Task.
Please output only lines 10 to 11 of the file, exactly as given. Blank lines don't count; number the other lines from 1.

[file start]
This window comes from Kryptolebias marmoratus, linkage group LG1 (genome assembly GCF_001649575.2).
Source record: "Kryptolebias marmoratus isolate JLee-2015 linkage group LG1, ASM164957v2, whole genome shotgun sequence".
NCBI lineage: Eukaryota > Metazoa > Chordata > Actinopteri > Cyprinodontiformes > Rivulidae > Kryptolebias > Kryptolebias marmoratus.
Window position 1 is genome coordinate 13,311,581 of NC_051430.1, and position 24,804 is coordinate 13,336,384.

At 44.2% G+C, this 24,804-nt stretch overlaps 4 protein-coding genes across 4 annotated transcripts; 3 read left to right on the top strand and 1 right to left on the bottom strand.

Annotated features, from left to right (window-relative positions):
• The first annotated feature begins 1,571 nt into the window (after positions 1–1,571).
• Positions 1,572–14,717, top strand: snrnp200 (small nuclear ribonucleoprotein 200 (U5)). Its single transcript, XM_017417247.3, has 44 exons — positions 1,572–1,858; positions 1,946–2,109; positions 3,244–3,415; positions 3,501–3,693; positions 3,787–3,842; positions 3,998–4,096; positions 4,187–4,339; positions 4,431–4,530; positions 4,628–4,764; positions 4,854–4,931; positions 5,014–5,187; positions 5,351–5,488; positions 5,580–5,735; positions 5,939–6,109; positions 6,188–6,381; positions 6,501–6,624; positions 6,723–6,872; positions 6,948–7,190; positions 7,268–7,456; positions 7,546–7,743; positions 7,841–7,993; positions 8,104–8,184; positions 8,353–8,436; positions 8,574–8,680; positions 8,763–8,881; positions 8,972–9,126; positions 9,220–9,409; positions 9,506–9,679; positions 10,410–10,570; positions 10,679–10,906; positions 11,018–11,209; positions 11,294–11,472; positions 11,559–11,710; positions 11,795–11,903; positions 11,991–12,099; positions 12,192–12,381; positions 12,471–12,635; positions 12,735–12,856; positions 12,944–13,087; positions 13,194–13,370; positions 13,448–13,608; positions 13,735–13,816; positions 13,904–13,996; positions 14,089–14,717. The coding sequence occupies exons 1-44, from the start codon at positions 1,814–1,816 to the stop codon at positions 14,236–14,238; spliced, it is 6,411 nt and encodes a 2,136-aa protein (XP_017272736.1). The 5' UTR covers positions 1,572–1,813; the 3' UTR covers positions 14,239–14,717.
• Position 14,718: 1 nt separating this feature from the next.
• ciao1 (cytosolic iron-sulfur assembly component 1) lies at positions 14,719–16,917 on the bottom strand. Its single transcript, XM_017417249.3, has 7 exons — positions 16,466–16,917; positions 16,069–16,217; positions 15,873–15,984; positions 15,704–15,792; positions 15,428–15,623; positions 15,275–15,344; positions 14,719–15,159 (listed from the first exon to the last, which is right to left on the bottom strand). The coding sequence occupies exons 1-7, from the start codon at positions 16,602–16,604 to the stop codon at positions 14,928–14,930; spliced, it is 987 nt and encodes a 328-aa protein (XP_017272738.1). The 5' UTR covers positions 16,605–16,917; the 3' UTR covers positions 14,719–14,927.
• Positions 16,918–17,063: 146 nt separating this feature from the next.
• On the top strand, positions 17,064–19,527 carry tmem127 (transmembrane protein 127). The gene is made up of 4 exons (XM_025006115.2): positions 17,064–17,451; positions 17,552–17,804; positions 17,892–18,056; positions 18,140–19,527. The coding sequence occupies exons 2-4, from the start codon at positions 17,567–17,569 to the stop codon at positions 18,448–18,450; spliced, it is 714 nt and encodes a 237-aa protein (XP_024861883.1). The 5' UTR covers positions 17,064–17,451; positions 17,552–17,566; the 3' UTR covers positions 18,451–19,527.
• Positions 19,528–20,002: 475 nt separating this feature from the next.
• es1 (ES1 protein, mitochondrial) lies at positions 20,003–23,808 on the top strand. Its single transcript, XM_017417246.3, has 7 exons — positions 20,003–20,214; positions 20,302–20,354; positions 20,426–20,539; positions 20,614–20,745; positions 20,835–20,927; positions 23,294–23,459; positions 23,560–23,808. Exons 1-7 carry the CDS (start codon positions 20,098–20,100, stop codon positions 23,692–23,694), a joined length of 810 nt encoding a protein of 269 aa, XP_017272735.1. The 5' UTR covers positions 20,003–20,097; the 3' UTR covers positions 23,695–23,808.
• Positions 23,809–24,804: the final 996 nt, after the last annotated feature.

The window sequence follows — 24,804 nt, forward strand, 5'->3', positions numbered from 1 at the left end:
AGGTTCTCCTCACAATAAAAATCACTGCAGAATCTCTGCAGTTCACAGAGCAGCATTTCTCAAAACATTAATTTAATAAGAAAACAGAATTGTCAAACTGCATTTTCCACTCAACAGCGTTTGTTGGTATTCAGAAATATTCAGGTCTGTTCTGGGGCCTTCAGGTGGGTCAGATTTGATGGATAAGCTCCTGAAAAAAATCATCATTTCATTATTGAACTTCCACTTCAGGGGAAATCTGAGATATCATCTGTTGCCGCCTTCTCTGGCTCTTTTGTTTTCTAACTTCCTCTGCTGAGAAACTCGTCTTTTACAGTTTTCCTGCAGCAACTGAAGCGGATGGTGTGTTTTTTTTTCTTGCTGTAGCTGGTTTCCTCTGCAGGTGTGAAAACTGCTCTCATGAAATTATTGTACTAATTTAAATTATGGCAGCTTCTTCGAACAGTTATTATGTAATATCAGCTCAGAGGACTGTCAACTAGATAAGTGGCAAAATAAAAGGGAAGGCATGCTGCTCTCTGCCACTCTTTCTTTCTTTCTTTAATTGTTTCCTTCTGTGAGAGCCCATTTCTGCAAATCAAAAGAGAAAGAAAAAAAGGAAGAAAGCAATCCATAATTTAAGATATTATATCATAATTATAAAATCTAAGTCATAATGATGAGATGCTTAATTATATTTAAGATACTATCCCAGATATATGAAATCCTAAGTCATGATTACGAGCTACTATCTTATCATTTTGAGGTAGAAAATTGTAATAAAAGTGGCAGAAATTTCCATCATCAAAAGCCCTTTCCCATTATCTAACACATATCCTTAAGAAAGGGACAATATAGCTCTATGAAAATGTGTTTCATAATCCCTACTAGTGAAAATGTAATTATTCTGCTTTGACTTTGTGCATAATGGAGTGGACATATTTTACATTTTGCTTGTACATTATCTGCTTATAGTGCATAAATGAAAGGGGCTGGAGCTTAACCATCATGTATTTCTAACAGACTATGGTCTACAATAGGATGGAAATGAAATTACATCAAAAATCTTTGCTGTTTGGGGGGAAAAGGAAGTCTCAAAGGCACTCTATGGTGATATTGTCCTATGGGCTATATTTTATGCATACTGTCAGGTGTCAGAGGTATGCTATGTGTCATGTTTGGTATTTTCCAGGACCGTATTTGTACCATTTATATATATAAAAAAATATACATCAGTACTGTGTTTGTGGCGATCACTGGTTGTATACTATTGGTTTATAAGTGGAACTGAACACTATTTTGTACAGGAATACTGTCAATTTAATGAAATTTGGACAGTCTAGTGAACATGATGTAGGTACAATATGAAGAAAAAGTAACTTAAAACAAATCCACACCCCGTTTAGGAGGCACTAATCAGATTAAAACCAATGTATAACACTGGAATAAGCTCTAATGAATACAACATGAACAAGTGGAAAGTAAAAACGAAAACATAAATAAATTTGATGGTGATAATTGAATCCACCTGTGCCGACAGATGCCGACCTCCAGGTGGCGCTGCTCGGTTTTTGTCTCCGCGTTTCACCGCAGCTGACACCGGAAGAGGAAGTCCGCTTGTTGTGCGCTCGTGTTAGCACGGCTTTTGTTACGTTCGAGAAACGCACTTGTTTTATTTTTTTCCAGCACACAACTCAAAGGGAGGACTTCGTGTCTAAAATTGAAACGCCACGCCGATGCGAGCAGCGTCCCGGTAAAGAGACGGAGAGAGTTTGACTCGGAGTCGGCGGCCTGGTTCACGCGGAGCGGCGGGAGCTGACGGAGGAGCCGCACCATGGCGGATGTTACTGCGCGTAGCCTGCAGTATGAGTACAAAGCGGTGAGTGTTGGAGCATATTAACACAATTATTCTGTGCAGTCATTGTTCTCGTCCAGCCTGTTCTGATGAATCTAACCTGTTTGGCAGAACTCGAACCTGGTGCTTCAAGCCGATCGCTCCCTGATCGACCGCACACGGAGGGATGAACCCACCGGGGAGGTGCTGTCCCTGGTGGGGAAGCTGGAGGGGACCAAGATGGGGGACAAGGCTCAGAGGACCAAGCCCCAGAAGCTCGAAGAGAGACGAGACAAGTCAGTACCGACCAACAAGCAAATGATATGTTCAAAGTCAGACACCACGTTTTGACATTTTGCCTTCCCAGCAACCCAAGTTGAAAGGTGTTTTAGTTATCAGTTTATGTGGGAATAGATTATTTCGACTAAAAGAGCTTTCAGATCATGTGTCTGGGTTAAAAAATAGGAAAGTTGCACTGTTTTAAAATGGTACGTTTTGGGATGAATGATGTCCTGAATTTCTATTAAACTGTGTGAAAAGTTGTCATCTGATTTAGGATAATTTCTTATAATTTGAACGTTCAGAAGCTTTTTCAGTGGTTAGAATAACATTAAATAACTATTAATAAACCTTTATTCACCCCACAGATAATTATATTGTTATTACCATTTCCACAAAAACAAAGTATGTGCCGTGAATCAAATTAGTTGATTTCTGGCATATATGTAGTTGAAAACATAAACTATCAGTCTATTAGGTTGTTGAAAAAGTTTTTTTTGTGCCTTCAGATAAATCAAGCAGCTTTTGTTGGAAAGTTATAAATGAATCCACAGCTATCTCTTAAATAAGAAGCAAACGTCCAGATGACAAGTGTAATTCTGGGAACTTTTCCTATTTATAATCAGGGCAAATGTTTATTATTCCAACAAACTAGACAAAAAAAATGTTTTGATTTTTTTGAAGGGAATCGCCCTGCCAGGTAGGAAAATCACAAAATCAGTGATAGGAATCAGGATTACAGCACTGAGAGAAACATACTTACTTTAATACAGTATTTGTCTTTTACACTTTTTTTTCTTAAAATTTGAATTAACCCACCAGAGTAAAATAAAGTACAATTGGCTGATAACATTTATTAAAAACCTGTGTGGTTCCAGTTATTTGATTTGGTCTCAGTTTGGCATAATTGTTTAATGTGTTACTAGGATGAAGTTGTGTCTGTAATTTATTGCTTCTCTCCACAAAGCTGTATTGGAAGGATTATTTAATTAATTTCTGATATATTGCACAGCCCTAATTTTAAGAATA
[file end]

• ciao1 (cytosolic iron-sulfur assembly component 1) lies at positions 14,719–16,917 on the bottom strand. Its single transcript, XM_017417249.3, has 7 exons — positions 16,466–16,917; positions 16,069–16,217; positions 15,873–15,984; positions 15,704–15,792; positions 15,428–15,623; positions 15,275–15,344; positions 14,719–15,159 (listed from the first exon to the last, which is right to left on the bottom strand). The coding sequence occupies exons 1-7, from the start codon at positions 16,602–16,604 to the stop codon at positions 14,928–14,930; spliced, it is 987 nt and encodes a 328-aa protein (XP_017272738.1). The 5' UTR covers positions 16,605–16,917; the 3' UTR covers positions 14,719–14,927.
• Positions 16,918–17,063: 146 nt separating this feature from the next.